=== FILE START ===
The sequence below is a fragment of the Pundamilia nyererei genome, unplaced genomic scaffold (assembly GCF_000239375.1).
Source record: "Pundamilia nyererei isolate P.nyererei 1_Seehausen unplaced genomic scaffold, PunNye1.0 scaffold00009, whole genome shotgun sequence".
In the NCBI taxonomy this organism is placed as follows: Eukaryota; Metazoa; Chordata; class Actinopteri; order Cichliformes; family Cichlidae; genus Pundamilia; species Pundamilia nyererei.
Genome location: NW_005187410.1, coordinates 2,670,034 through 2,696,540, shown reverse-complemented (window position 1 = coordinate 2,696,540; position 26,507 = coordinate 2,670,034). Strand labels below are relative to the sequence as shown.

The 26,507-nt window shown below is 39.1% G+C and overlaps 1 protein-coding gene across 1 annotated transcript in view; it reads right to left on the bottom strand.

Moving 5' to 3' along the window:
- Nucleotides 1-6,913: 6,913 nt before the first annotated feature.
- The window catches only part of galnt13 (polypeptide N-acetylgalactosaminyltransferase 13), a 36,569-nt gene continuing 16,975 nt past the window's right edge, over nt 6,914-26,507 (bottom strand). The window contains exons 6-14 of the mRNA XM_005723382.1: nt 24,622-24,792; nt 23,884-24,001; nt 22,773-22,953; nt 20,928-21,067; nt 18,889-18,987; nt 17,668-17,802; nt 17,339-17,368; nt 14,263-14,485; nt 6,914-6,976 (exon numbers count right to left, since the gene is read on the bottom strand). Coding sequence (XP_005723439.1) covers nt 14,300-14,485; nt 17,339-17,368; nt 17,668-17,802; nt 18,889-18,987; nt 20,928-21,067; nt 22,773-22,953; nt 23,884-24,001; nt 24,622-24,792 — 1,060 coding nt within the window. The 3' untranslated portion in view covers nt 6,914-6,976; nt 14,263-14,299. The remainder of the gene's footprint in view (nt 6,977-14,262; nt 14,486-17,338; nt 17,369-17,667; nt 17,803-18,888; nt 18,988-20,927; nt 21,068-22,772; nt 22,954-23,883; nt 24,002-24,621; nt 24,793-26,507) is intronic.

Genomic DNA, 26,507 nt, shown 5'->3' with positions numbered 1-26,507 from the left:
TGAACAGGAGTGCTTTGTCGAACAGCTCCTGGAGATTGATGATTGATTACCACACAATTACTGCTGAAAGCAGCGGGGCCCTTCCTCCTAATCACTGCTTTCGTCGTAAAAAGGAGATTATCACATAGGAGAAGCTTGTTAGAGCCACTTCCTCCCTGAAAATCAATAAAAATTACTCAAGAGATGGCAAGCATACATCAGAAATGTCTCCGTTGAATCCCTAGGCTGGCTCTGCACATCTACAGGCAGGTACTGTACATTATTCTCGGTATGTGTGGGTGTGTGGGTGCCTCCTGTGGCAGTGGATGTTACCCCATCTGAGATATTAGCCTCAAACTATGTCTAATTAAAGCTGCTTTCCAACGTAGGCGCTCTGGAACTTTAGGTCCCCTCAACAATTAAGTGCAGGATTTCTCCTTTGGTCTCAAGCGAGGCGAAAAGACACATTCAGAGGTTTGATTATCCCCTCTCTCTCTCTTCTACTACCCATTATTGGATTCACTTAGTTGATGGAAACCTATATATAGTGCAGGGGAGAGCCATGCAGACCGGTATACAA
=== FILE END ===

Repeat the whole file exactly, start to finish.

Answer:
The sequence below is a fragment of the Pundamilia nyererei genome, unplaced genomic scaffold (assembly GCF_000239375.1).
Source record: "Pundamilia nyererei isolate P.nyererei 1_Seehausen unplaced genomic scaffold, PunNye1.0 scaffold00009, whole genome shotgun sequence".
In the NCBI taxonomy this organism is placed as follows: Eukaryota; Metazoa; Chordata; class Actinopteri; order Cichliformes; family Cichlidae; genus Pundamilia; species Pundamilia nyererei.
Genome location: NW_005187410.1, coordinates 2,670,034 through 2,696,540, shown reverse-complemented (window position 1 = coordinate 2,696,540; position 26,507 = coordinate 2,670,034). Strand labels below are relative to the sequence as shown.

The 26,507-nt window shown below is 39.1% G+C and overlaps 1 protein-coding gene across 1 annotated transcript in view; it reads right to left on the bottom strand.

Moving 5' to 3' along the window:
- Nucleotides 1-6,913: 6,913 nt before the first annotated feature.
- The window catches only part of galnt13 (polypeptide N-acetylgalactosaminyltransferase 13), a 36,569-nt gene continuing 16,975 nt past the window's right edge, over nt 6,914-26,507 (bottom strand). The window contains exons 6-14 of the mRNA XM_005723382.1: nt 24,622-24,792; nt 23,884-24,001; nt 22,773-22,953; nt 20,928-21,067; nt 18,889-18,987; nt 17,668-17,802; nt 17,339-17,368; nt 14,263-14,485; nt 6,914-6,976 (exon numbers count right to left, since the gene is read on the bottom strand). Coding sequence (XP_005723439.1) covers nt 14,300-14,485; nt 17,339-17,368; nt 17,668-17,802; nt 18,889-18,987; nt 20,928-21,067; nt 22,773-22,953; nt 23,884-24,001; nt 24,622-24,792 — 1,060 coding nt within the window. The 3' untranslated portion in view covers nt 6,914-6,976; nt 14,263-14,299. The remainder of the gene's footprint in view (nt 6,977-14,262; nt 14,486-17,338; nt 17,369-17,667; nt 17,803-18,888; nt 18,988-20,927; nt 21,068-22,772; nt 22,954-23,883; nt 24,002-24,621; nt 24,793-26,507) is intronic.

Genomic DNA, 26,507 nt, shown 5'->3' with positions numbered 1-26,507 from the left:
TGAACAGGAGTGCTTTGTCGAACAGCTCCTGGAGATTGATGATTGATTACCACACAATTACTGCTGAAAGCAGCGGGGCCCTTCCTCCTAATCACTGCTTTCGTCGTAAAAAGGAGATTATCACATAGGAGAAGCTTGTTAGAGCCACTTCCTCCCTGAAAATCAATAAAAATTACTCAAGAGATGGCAAGCATACATCAGAAATGTCTCCGTTGAATCCCTAGGCTGGCTCTGCACATCTACAGGCAGGTACTGTACATTATTCTCGGTATGTGTGGGTGTGTGGGTGCCTCCTGTGGCAGTGGATGTTACCCCATCTGAGATATTAGCCTCAAACTATGTCTAATTAAAGCTGCTTTCCAACGTAGGCGCTCTGGAACTTTAGGTCCCCTCAACAATTAAGTGCAGGATTTCTCCTTTGGTCTCAAGCGAGGCGAAAAGACACATTCAGAGGTTTGATTATCCCCTCTCTCTCTCTTCTACTACCCATTATTGGATTCACTTAGTTGATGGAAACCTATATATAGTGCAGGGGAGAGCCATGCAGACCGGTATACAA